It’s said that children nowadays are born with a tablet in their hands, which they very soon find out to be an endless source of entertainment. Thus, parents can continue to mind their lives in peace, while the little ones spend entire hours silently surfing the world wide web and discovering what their parents, when they were their age, probably had no idea about.
Kids get so digitally-savvy that I even heard of a 2-year old who taught himself to skip YouTube ads. He just kept his finger above the “close ad” option and after precisely 5 seconds he tapped on it until it disappeared. The kid didn’t know how to count or read and I doubt that he had a proper notion of time, yet he taught himself how to reach his desired content faster.
Therefore, whether we like it or not, our children will have access to the Internet. It’s really up to us to teach them how to use it wisely, though, because as in the offline life, there are some ground rules which need to be established offline as well, with all the dangers lurking in.
- The web doesn’t need to know who we are
When we’re online, our most prized possession is our personal identity, which can be easily found out with the help of our IP (the unique set of numbers our devices are assigned with, often repeatedly, when we connect to the Internet and which can be used to identify us).
So, in order to protect our children’s activity online and save them from being easily identified by hackers, stalkers and other digital villains, a VPN is the best solution. This online privacy tool replaces our children’s devices’ IP with a new one from a random server located all over the world, rendering us anonymous and undetectable online. Teach your children to surf the web only while CyberGhost VPN is active, which is also an efficient tool against malware.
Furthermore, it’s best to also tell children that personal information such as full name, address, email address, phone numbers, birth date don’t need to be revealed online, and an alternative online persona is probably a good idea.
- The online version of “Stranger Danger”
We’ve all been advised, regardless of our generation, not to talk to strangers.
As antisocial as this may sound, it’s the best precaution against potentially dangerous people.
That is why this simple rule should also apply online and we should our children to only use the Internet to chat to those people they know, like their friends, family or classmates.
- The Internet is forever
Even if we feel that what we post on our social media channels will only be available to our friends or for a limited number of hours, nothing really disappears on the Internet and it can resurface when we expect it least and then even be used against us.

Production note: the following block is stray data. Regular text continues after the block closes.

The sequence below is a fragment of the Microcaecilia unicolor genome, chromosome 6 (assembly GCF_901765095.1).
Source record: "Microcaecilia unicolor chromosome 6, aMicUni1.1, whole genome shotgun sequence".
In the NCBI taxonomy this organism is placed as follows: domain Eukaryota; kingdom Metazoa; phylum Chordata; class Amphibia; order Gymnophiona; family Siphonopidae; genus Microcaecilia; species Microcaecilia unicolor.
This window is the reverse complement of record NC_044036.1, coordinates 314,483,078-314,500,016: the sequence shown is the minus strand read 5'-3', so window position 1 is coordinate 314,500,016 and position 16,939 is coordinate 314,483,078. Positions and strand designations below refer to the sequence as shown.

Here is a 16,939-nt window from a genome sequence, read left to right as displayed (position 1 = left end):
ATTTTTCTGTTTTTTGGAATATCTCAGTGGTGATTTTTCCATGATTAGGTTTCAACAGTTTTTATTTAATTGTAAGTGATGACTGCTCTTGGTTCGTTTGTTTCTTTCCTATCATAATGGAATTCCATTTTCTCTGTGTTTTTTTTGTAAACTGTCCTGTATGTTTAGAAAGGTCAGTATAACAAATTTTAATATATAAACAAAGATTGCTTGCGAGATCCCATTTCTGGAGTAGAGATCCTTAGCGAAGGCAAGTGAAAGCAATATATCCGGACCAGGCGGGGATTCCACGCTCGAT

PS: we recommend setting children’s social media channels as private, no need for them to be easily discovered by the above-mentioned strangers.
- Make sure your child is always using updated software
Whether we’re discussing anti-virus software, social media apps or web browsers, updates are always recommended, since they often include important security patches, which keep us better protected when we are online.
- Things are not always what they seem
Teach kids to be more selective with their clicks when they are online. Many banners are just clickbaits, abundant in viruses or malware. CyberGhost VPN is a great idea to prevent malware.
- Stay involved
Although we do not recommend an excessively intrusive behavior, keeping an eye on our children’s online activity and persona can be a good idea. For example, their social media friend list can reveal potentially dangerous people, that should not have anything to do with them
- Now let’s discuss what you can do
Sharing the joy of a newborn baby, the kid’s anniversary or his/her first day in school, has become a cliché on Facebook but it is often ignored that posting photos of children has some repercussions under certain laws.
A recent Facebook campaign raised concerns from the French police. The motherhood challenge, which became viral, encouraged parents to post 3 photos of their children and choose another 10 people to do the same thing.
However, as France’s national police warned, this can later turn against the parents. Under French law this practice is an invasion of their privacy. Under article 226-1 this can be punished with one year in prison and a fine of 45,000 euros.
Furthermore, kids will grow up and they may be embarrassed, laughed at or even bullied for pictures of them that can be easily found online.
So discretion is not only advised when it comes to us online, but to all the young ones that cannot yet express their approval/disapproval of content posted of them.